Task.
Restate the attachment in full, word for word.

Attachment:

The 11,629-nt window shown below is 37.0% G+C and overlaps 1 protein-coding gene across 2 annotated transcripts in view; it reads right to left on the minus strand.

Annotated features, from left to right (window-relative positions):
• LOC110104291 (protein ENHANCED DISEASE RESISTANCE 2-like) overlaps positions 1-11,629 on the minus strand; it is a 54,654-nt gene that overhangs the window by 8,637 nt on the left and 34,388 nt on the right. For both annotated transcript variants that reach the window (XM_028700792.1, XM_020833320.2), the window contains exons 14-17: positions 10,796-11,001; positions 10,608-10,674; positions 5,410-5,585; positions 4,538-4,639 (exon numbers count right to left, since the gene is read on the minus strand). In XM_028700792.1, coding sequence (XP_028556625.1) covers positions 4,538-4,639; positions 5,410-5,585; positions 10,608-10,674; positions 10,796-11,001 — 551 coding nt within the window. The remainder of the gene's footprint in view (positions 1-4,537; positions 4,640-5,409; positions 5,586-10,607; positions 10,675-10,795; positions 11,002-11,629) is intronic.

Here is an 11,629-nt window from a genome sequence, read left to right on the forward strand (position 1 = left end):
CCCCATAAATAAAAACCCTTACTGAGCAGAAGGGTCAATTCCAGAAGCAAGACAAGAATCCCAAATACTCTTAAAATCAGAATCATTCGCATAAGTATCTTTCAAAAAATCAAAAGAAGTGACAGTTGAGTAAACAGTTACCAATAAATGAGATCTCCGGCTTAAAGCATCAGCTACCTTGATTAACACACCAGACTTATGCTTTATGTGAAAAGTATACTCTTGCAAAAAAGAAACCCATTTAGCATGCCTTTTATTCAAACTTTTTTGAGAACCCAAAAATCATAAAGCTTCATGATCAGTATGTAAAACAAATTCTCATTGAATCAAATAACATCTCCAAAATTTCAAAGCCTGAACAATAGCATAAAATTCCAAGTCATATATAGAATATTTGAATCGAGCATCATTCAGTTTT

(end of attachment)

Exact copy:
The 11,629-nt window shown below is 37.0% G+C and overlaps 1 protein-coding gene across 2 annotated transcripts in view; it reads right to left on the minus strand.

Annotated features, from left to right (window-relative positions):
• LOC110104291 (protein ENHANCED DISEASE RESISTANCE 2-like) overlaps positions 1-11,629 on the minus strand; it is a 54,654-nt gene that overhangs the window by 8,637 nt on the left and 34,388 nt on the right. For both annotated transcript variants that reach the window (XM_028700792.1, XM_020833320.2), the window contains exons 14-17: positions 10,796-11,001; positions 10,608-10,674; positions 5,410-5,585; positions 4,538-4,639 (exon numbers count right to left, since the gene is read on the minus strand). In XM_028700792.1, coding sequence (XP_028556625.1) covers positions 4,538-4,639; positions 5,410-5,585; positions 10,608-10,674; positions 10,796-11,001 — 551 coding nt within the window. The remainder of the gene's footprint in view (positions 1-4,537; positions 4,640-5,409; positions 5,586-10,607; positions 10,675-10,795; positions 11,002-11,629) is intronic.

Here is an 11,629-nt window from a genome sequence, read left to right on the forward strand (position 1 = left end):
CCCCATAAATAAAAACCCTTACTGAGCAGAAGGGTCAATTCCAGAAGCAAGACAAGAATCCCAAATACTCTTAAAATCAGAATCATTCGCATAAGTATCTTTCAAAAAATCAAAAGAAGTGACAGTTGAGTAAACAGTTACCAATAAATGAGATCTCCGGCTTAAAGCATCAGCTACCTTGATTAACACACCAGACTTATGCTTTATGTGAAAAGTATACTCTTGCAAAAAAGAAACCCATTTAGCATGCCTTTTATTCAAACTTTTTTGAGAACCCAAAAATCATAAAGCTTCATGATCAGTATGTAAAACAAATTCTCATTGAATCAAATAACATCTCCAAAATTTCAAAGCCTGAACAATAGCATAAAATTCCAAGTCATATATAGAATATTTGAATCGAGCATCATTCAGTTTT